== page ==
Senate Bill Seeks to Protect Elderly Dementia Patients in Illinois, Throughout Nation

743246_pills%20sxchu%20username%20ice26.jpgIn September, Senate Bill S. 3604 entitled Improving Dementia Care Treatment for Older Adults Act of 2012 was introduced by Senators Kohl, Grassley, and Blumenthal. The bill is reportedly aimed at limiting the use of antipsychotic medications in senior citizens who suffer from dementia and reside in certified skilled nursing facilities throughout the United States.

According to the National Consumer Voice for Quality Long-Term Care, antipsychotic medications are frequently misused in elderly Americans who suffer from dementia. The drugs are reportedly often used as a means to control a nursing home resident’s behavior when a care facility lacks a sufficient number of well-trained staff. Despite that antipsychotic drugs are not approved for use in patients who suffer from dementia, an estimated 40 percent of nursing home residents diagnosed with the disease allegedly receive such drugs. Additionally, the nation’s Food and Drug Administration (FDA) has issued a black box warning regarding the use of antipsychotics in senior patients. A black box warning is the highest warning the FDA issues without removing a drug from the market. When used in the aged, antipsychotics may reportedly cause stroke, confusion, increased falls, and death.

If passed, Senate Bill S. 3604 would require informed consent from a nursing home resident or personal representative before a facility could administer an antipsychotic. Additionally, it would require long-term care facilities to track antipsychotic drug use in residents on a monthly basis, create a national physician education program about drug use in elderly dementia patients, and direct a long-term study regarding the use of antipsychotics in senior citizens in a variety of settings including nursing homes and hospitals.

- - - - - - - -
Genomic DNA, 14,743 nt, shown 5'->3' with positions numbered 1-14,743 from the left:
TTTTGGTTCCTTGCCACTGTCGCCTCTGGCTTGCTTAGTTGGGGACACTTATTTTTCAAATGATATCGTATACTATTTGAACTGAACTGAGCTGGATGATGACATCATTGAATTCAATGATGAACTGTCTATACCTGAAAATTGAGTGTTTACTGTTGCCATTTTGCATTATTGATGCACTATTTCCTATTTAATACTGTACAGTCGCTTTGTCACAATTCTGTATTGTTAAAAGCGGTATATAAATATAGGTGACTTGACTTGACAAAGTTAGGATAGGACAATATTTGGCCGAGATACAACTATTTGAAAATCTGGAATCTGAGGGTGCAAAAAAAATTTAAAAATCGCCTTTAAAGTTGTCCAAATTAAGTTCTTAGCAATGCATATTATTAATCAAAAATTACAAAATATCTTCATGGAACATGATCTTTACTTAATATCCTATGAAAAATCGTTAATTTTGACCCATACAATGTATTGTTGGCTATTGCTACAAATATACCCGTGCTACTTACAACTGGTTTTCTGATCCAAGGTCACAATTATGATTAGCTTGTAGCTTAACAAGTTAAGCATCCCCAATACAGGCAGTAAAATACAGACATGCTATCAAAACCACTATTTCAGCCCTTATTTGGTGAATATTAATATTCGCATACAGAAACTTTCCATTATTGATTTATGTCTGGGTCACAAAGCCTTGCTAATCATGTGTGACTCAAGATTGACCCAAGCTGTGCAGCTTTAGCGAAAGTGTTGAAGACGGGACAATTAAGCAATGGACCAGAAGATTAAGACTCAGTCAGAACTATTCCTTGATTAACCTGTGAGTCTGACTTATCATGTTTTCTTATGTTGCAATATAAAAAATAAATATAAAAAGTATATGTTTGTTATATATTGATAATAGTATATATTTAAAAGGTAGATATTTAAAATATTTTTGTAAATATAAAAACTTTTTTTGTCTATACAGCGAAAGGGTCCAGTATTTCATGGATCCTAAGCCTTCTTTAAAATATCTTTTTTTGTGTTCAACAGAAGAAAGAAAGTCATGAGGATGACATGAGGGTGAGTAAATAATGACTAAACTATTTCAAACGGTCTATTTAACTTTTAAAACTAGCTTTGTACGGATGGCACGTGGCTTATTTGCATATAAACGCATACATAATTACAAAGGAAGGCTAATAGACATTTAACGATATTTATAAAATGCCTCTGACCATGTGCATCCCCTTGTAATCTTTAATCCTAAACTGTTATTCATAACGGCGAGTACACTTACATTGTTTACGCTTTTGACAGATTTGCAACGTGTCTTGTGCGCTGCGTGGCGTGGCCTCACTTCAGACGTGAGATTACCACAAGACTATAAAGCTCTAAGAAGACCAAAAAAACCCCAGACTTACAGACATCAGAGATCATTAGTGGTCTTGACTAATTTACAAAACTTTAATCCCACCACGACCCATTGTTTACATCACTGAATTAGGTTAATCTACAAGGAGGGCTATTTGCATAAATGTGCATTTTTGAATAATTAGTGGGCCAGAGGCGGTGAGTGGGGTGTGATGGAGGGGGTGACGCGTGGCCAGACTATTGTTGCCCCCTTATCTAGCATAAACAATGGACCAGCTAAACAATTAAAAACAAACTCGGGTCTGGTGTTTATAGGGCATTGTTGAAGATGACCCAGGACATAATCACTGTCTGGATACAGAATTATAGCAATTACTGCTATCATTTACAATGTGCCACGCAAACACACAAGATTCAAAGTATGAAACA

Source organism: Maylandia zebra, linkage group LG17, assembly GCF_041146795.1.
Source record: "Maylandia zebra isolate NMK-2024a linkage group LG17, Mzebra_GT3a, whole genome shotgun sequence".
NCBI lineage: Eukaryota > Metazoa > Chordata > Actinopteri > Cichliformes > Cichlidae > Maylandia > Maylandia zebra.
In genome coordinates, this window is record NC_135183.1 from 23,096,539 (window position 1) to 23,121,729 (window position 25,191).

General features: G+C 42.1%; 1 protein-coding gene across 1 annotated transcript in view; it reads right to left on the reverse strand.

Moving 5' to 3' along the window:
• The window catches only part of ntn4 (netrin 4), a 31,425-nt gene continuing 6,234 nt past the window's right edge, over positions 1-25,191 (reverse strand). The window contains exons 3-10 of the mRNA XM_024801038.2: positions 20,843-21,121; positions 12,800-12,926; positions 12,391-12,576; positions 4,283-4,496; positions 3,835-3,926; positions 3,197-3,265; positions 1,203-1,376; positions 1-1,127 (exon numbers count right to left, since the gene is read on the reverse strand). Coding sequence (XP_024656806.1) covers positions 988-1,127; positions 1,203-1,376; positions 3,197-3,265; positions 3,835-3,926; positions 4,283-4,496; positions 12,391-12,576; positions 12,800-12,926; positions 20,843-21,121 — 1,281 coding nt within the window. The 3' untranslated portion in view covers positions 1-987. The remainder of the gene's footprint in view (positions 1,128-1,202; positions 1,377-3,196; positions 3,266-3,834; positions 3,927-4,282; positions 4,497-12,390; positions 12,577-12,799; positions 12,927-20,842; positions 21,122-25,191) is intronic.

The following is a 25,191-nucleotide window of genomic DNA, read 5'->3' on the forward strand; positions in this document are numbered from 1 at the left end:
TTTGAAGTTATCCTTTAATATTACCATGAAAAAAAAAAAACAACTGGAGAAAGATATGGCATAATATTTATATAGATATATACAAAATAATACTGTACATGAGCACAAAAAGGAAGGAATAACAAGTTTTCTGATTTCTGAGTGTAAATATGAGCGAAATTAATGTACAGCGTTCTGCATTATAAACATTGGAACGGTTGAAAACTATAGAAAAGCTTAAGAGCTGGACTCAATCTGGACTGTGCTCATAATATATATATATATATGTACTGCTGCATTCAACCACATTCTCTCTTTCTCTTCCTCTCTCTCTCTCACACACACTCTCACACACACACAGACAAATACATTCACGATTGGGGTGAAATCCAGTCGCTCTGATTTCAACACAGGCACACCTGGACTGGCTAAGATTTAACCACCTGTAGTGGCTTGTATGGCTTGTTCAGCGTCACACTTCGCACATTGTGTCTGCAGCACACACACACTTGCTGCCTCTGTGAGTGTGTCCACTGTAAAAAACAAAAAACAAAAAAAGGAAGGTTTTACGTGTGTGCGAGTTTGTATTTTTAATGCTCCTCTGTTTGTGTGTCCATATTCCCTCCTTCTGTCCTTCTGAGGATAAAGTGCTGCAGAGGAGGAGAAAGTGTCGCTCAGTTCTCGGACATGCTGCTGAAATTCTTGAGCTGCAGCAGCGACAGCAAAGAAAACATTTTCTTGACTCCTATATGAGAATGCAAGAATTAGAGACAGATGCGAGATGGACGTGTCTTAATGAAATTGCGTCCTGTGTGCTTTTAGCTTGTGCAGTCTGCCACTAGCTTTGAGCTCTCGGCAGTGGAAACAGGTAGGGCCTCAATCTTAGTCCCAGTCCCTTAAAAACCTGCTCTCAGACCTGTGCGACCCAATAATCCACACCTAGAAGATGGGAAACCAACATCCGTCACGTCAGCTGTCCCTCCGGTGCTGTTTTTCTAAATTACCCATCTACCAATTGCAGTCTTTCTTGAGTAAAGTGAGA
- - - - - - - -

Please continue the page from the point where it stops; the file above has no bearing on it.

In Illinois, most nursing home and other long-term care facilities are held to a high standard of care by various laws and regulations. Facilities that receive funds from Medicaid and Medicare programs are considered certified skilled nursing facilities and must adhere to federal regulations. Because most nursing homes in Illinois are certified, laws such as the one proposed by Senate Bill S. 3604 would offer additional protections to elderly dementia patients in our state.

Abuse and neglect in a skilled nursing facility is not always easy to identify. Improperly medicating a resident in order to make up for staff shortcomings is wholly unacceptable. Likewise, over-medication is normally a recipe for abuse. If you suspect a long-term care facility resident was the victim of elder abuse or neglect, you should discuss your concerns with a capable lawyer.

If your friend or family member was harmed as a result of nursing home abuse or neglect in Illinois, contact the experienced attorneys at Abels & Annes, P.C. today. Our hardworking Chicago nursing home abuse and neglect lawyers are available 24 hours a day, seven days per week to help you protect the rights of your elderly loved ones. For a free consultation with a skilled Illinois attorney, please do not hesitate to call Abels & Annes, P.C. at (312) 475-9596 or contact us through our website.

More Blogs:

Chicago Nursing Assistant Jailed in Cook County Over Alleged Nursing Home Resident Abuse, Illinois Nursing Home Abuse Lawyer Blog, November 12, 2012
Research Study Finds Seniors With Bedsores at Increased Risk of Death in Illinois, Nationwide, Illinois Nursing Home Abuse Lawyer Blog, November 5, 2012
Additional Resources:

National Consumer Voice for Quality Long-Term Care Issue Brief on the Improving Dementia Care Treatment for Older Adults Act of 2012

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